Alexandria @ SIGIR 2014

sigir2014The ALEXANDRIA project team participated in the 37th Annual ACM SIGIR Conference (SIGIR’2014) in Gold Coast, Australia in July 2014. We contribute in one full paper and two short papers for the main conference, two full papers for the workshops, and a demo paper. The list of our publications at SIGIR’2014 are as follows:




Full paper

  • Xiaofei Zhu, Wolfgang Nejdl and Mihai Georgescu. “An Adaptive Teleportation Random Walk Model for Learning Social Tag Relevance”

Social tags are known to be a valuable source of information for image retrieval and organization. However, contrary to the conventional document retrieval, rich tag frequency information in social sharing systems, such as Flickr, is not available, thus we cannot directly use the tag frequency (analogous to the term frequency in a document) to represent the relevance of tags. Many heuristic approaches have been proposed to address this problem, among which the well-known neighbor voting based approaches are the most effective methods. The basic assumption of these methods is that a tag is considered as relevant to the visual content of a target image if this tag is also used to annotate the visual neighbor images of the target image by lots of different users. The main limitation of these approaches is that they treat the voting power of each neighbor image either equally or simply based on its visual similarity. In this paper, we cast the social tag relevance learning problem as an adaptive teleportation random walk process on the voting graph. In particular, we model the relationships among images by constructing a voting graph, and then propose an adaptive teleportation random walk, in which a confidence factor is introduced to control the teleportation probability, on the voting graph. Through this process, direct and indirect relationships among images can be explored to cooperatively estimate the tag relevance. To quantify the performance of our approach, we compare it with state-of-the-art methods on two publicly available datasets (NUS-WIDE and MIR Flickr). The results indicate that our method achieves substantial performance gains on these datasets.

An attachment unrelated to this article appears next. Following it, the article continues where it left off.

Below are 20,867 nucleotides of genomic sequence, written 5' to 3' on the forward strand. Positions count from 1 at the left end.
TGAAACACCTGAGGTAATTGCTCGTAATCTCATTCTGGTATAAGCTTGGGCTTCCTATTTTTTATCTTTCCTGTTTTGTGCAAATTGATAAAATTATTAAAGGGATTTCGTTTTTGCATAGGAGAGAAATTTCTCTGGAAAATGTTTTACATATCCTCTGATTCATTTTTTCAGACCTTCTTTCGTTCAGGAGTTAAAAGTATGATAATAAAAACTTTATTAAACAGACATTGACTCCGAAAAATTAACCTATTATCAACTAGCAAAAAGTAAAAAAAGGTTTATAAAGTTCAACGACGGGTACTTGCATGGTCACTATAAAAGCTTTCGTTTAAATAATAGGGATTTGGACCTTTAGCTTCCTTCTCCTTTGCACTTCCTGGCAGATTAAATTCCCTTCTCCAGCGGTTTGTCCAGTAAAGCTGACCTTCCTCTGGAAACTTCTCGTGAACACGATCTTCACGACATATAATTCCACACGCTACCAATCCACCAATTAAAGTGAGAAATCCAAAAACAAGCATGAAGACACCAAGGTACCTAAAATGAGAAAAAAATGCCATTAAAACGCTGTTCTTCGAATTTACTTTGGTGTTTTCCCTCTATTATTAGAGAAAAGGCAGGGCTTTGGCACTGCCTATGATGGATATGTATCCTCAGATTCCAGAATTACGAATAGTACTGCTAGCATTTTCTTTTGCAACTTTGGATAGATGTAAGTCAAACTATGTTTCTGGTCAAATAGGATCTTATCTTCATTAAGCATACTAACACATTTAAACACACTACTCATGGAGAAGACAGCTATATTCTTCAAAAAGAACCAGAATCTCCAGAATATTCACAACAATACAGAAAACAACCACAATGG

Short Papers

  • Andrea Ceroni, Nam Khanh Tran, Nattiya Kanhabua and Claudia Niederée. “Bridging Temporal Context Gaps using Time-Aware Re-Contextualization”
  • Dimitrios Kotsakos, Theodoros Lappas, Dimitrios Kotzias, Dimitrios Gunopulos, Nattiya Kanhabua and Kjetil Nørvåg. “A Burstiness-aware Approach for Document Dating”

Workshop Papers

  • Nattiya Kanhabua and Wolfgang Nejdl. “On the Value of Temporal Anchor Texts in Wikipedia” In SIGIR’ 2014 Workshop on Temporal, Social and Spatially-aware Information Access (#TAIA2014)
  • Sergej Zerr, Odysseas Papapetrou and Elena Demidova. “HEALTH+Z: Confidential Provider Selection in Collaborative Healthcare P2P Networks” In SIGIR’2014 Privacy-Preserving IR (PIR) Workshop

Demo Papers

  • Stefan Siersdorfer, Sergej Zerr, Jose San Pedro and Jonathon Hare. “NicePic!: A System for Extracting Attractive Photos from Flickr Streams”

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